About a third of Bitcoin (BTC) mining firms may already be switching off their machines as the business becomes unprofitable due to a reduction in mining rewards.
The third Bitcoin halving – consummated earlier today – reduced supply of the pioneering cryptocurrency, cutting the bonus paid to miners for solving mathematical puzzles that underpin the network by 50% to 6.25BTC per block.
According to Alejandro De La Torre, VP at mining pool Poolin, miners who make up between 15% to 30% of the entire BTC network hashrate are already in the process of shutting down as profit margins come under pressure.
Those companies operating inefficient “old generation” mining rigs, such as Bitmain’s S9 miner, on higher electricity costs, will be most affected, he opined.
“The … final difficulty adjustment with the 12.5 BTC block subsidy will occur one week before the halving (1008 blocks), and the difficulty is projected to increase,” De La Torre wrote in a recent analysis, adding:
We expect that the first 1008 blocks after the halving will be mined slowly as huge numbers of unprofitable miners drop off the network. We estimate around 30% of the entire Bitcoin network will be squeezed considering that the first 1008 blocks will have the pre-halving difficulty, but half the reward.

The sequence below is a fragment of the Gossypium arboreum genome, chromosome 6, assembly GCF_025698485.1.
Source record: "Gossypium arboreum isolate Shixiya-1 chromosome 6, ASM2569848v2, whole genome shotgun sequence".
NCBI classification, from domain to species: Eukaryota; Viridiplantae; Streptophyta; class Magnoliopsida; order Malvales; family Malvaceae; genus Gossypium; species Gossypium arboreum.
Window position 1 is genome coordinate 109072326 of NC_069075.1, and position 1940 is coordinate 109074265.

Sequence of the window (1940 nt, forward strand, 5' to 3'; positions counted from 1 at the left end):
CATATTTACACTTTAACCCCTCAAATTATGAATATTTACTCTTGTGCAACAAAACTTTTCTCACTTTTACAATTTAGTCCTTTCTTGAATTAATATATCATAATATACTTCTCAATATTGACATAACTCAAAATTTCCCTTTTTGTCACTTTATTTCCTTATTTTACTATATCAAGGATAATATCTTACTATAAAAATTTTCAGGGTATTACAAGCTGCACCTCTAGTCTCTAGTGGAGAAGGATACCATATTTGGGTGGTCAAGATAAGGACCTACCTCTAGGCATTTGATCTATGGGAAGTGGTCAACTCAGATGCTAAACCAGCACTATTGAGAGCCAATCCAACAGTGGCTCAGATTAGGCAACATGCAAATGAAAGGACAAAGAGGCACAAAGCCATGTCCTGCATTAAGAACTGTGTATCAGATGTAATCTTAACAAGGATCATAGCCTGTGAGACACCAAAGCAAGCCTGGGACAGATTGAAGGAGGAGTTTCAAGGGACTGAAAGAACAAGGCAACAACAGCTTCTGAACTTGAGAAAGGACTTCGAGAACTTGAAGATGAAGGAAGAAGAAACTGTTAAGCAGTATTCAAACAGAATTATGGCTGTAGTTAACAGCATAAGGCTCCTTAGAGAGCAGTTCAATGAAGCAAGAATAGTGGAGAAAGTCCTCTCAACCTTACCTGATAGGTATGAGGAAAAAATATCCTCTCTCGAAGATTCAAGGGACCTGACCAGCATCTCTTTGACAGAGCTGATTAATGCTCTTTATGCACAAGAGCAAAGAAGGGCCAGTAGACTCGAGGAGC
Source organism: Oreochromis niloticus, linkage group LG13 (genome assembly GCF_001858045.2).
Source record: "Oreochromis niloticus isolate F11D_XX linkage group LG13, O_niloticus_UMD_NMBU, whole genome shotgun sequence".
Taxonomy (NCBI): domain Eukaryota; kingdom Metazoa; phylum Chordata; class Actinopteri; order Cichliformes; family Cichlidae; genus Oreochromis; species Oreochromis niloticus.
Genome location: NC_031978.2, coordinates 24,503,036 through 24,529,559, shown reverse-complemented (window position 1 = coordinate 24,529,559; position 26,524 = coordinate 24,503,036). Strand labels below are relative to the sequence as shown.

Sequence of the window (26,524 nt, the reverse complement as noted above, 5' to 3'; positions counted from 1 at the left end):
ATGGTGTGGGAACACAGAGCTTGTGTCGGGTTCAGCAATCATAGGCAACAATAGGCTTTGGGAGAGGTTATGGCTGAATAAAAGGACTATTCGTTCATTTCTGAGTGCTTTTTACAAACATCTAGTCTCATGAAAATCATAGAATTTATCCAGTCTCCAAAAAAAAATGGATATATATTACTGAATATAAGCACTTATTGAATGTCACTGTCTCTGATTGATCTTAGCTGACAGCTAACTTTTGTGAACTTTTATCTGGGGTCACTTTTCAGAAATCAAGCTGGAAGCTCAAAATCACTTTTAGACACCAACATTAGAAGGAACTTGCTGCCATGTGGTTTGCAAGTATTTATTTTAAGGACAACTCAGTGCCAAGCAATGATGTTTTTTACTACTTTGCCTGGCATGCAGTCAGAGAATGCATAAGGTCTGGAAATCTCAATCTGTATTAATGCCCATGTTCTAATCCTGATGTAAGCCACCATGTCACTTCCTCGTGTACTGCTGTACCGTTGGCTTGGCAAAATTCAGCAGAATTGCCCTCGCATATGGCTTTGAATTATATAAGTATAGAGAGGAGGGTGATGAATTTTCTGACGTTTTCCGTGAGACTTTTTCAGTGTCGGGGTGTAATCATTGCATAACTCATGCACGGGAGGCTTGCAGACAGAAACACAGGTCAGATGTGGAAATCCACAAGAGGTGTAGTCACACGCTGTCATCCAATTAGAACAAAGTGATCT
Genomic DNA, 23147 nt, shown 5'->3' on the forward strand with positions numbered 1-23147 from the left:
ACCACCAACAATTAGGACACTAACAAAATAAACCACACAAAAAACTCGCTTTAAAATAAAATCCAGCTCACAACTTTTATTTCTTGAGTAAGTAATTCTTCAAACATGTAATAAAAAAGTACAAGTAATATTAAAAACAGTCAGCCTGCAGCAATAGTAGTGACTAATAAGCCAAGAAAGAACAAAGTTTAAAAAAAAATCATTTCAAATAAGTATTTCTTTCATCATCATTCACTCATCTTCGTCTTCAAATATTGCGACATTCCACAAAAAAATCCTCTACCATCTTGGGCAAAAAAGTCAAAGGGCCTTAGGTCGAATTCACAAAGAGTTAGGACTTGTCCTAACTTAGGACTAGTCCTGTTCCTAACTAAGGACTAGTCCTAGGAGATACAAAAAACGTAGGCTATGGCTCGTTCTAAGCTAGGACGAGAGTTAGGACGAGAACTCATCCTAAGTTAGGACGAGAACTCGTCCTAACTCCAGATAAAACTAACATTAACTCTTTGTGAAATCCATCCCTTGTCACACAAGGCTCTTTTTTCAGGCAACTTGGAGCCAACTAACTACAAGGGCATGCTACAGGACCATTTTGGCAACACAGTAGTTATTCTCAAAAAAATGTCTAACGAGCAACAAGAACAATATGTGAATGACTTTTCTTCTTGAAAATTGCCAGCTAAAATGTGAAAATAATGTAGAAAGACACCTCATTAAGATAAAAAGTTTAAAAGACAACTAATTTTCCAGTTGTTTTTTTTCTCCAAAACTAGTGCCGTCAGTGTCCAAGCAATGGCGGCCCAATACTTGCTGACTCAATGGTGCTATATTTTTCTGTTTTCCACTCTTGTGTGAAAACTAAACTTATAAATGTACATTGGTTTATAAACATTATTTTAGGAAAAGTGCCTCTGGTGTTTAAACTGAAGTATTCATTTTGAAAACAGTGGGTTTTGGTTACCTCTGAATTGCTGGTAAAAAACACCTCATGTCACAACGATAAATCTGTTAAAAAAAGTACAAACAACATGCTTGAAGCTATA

Miners are facing pressure from the periodic halving, as the event will affect revenues for mining companies a great deal.
Some experts argue that the revenue decline might be compensated by a spike in the price of BTC – a feat generally associated with previous halving events. However, if the price drops, less efficient miners will be squeezed out faster.
De La Torre said “mining is a long game about survival” and firms that fail to move to more efficient mining machines or to find cheaper electricity will “capitulate”.
“While we expect most of these miners will shut down after the halving, it is likely that some of them have cheap enough electricity to survive in the near future,” he stated.
The Bitcoin mining reward has dropped from 50 in 2009 to 25 in 2012; 12.5 in 2016 and then to 6.25 this year (all in BTC), in a pre-determined, inalterable supply cut every fourth year, meant to keep inflation in check.
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